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Replacing the proportioning valve isn't a huge job but it does come with some potential dangers. Since you're working with the brake hydraulic system if something goes wrong and there is a leak then you could end up losing your brakes suddenly.
Unfortunately there aren't any instructions in my service information for replacing this proportioning valve but I see that it only calls for a half hour of labor to replace it so it won't be very involved. The lines will all need to be removed from it and then you can remove the bolts that hold it. It doesn't appear that removing anything to get to it is necessary, but if the air intake is in the way and you would feel better without it there then you can certainly remove it.
It's possible that the lines could be seized and may twist off when removing them. If that's the case then new lines would have to be fabricated and installed.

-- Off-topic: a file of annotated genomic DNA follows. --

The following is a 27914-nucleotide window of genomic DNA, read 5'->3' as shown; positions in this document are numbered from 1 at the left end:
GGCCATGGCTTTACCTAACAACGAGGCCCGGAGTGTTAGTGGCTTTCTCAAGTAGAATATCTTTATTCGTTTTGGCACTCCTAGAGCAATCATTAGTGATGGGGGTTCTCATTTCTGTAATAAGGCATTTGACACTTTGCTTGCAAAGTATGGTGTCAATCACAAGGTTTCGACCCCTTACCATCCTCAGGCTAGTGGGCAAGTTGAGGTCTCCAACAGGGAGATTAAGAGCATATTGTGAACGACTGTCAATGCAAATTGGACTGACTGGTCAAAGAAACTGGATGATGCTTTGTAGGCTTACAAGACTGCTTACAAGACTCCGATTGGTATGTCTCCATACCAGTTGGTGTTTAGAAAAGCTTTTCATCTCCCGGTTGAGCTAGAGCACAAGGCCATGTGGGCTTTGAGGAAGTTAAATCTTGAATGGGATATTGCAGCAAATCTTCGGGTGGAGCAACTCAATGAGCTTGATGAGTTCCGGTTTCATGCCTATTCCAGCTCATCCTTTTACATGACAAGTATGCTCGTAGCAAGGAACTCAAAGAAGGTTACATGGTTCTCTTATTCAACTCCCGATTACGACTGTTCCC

When the new valve is in place then all four wheels will need to be bled.
If you decided it wasn't something you would want to repair yourself then any shop should be able to do the repair. You shouldn't pay more than about an hour of labor to replace it at whatever the shop's hourly labor rate is.
If it is leaking it's not a good idea to just keep topping off the fluid and not replacing the valve. The leak could become severe, possibly suddenly when you're trying to stop, and the brake pedal would go to the floor.
The emergency brake problem could be cable or shoe adjustment. If you have rear disc brakes there are emergency brake shoes inside the hat in the center of the rotor. The shoes may be damaged or simply out of adjustment. They will need to be looked at first and adjusted if they are ok, and then adjust the cables if necessary.
If you have rear drum brakes the emergency brake uses the same shoes as the service brakes. Again you'd need to start by adjusting the brakes and then move onto the cables if necessary.